Financial support from customers is the main ingredient to business success. It’s a mutually beneficial relationship. You want customers to spend money in your shop and on your products. Customers want products and services that will make them a successful bowhunter or archer. However, this relationship becomes strained when customers feel like products that are too expensive or unnecessary are being pushed on them.
Upselling encourages customers to purchase a more expensive model of the same product they were originally looking at. For example, a customer comes in looking to buy a beginner’s bow and walks out with the latest hunting setup. Cross-selling encourages customers to buy complementary products. For example, a customer needs a new release aid and also purchases a sight.
Upselling and cross-selling have earned unfair reputations among customers. Upselling can save customers money in the long run. Cross-selling can save customers time if you know they’ll need to make a trip back for the product you’re selling. However, when used incorrectly, these tactics can lead to sacrificing the customer relationship to make a quick buck.
Here are some tips for balancing sales with long-term customer relationships.
Customers will likely want to buy additional accessories along with their original purchase. Photo Credit: ATA
The savvy salesman understands the science behind “buying mode.” Purchasing products isn’t just fun; it leads to a chemical reaction in the brain. As soon as customers commit to making a purchase they get a rush of dopamine, the chemical that makes you feel good. This is when they’re most prone to making additional purchases. It’s where the term “retail therapy” comes from. When a customer is feeling good about a purchase, it’s an opportunity to encourage complementary purchases. Amazon reports up to 35% of its revenue comes from cross-selling.
Archery and bowhunting lend themselves to upselling and cross-selling. If a customer is buying their first bow, they’ll likely need to purchase accessories like a sight, arrows and release aid. As their customer service representative, you want them to get everything they need. You also want to see them succeed, and that can mean outfitting them with top-of-the-line equipment. However, if you approach every customer interaction as a sales pitch, you risk failing at your main objective, customer service.
Good customer service means serving the customer’s needs, not your own. The best customer service reps understand the balance of doing their job and helping the customer. This looks like honesty and understanding.
Picture a customer who comes into the shop to buy arrows to fit their used, but new to them, bow. You double-check and discover that the draw length and draw weight fit the individual. It’s also outfitted with all the accessories. However, it’s all old and you have new technology that they could benefit from. Before making any suggestions, get to know your customer.
If you instantly comment on the age and quality of the bow, you could risk ruining the relationship. Perhaps the bow is a family heirloom that they want to shoot for sentimental purposes. Or maybe arrows are all they can afford at this time. However, some customers might not know there are better bows and would be open to making a purchase. Or the customer might be able to upgrade one of the accessories and eventually work toward upgrading more if he or she understands what’s needed.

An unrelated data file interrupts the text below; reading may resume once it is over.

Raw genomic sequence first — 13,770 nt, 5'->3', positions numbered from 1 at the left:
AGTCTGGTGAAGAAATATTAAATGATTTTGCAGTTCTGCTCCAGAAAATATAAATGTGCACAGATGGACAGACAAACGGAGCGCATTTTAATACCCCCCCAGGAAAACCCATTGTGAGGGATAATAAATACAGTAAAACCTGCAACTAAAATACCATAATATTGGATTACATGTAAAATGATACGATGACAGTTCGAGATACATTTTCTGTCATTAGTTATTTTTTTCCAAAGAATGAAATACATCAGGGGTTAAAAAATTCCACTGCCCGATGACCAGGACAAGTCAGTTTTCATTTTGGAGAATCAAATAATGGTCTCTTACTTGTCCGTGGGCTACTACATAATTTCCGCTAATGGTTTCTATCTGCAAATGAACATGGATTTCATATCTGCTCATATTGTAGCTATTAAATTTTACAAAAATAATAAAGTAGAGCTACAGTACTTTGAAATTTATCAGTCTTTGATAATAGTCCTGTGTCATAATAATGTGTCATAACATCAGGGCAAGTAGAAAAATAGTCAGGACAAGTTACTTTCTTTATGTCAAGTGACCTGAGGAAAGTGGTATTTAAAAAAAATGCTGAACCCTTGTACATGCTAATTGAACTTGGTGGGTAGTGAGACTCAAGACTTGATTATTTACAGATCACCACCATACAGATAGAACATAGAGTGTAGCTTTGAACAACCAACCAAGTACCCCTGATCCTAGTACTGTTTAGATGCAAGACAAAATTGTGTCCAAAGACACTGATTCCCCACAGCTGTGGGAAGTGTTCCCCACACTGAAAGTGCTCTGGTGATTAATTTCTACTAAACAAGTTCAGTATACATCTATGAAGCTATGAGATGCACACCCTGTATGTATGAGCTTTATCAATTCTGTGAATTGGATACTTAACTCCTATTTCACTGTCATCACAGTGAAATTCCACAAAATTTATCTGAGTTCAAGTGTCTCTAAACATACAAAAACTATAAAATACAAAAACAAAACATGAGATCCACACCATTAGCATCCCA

This situation is why it’s important to get to know the individual. By treating the customer and their equipment with respect, you can serve their needs as best you can and earn trust and repeat business.
Keep the customer's budget in mind and don't upsell if you know they're not interested. Photo Credit: ATA
Once you’ve learned about your customer, tailor your sales approach to their needs. This approach is called needs-based selling. This tactic is growing in popularity because it creates trust and loyalty. Learning how to read the customer is important. Create a conversation and ask some questions.
If the customer can’t afford a new bow, suggesting one immediately will only alienate them. However, show the customer some affordable accessories that could improve their bow’s performance. By understanding the customer’s needs, you can suggest products that will help them, using your knowledge to make the case. This tactic also helps you since you’ll waste less time trying to make sales that won’t happen.
You want the customer to walk out of your shop feeling excited. And you want them to keep that excitement after the dopamine has worn off. Being pressured into an impulse buy can lead to regret later on.
Some customers look forward to buying the latest and greatest, and they want you to tell them all about the newest products on the market. Others want advice on how to work with their current setup.
By giving customers what they want, not only will you make immediate sales, but you’ve primed the situation for future sales. Relationships thrive in archery shops. People need bow technicians and new equipment. As the customer continues to come into the shop, you’ll be even more knowledgeable about their needs. This trust leads to repeat business and referrals.
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If you’d like to learn more, MyATA Learning Center has business development content on demand. You can take an interactive course with videos, quizzes and handouts. Many retailers like the “Basics of Archery Retail” and “Compound Bow Technician Fundamentals” videos.
We also have a “2022 Archery Industry Masterclass,” featuring 16 sessions about business, coaching, marketing and archery tech. Most courses in the MyATA Learning Center are free, but the Masterclass is available to ATA members at the discounted price of $100.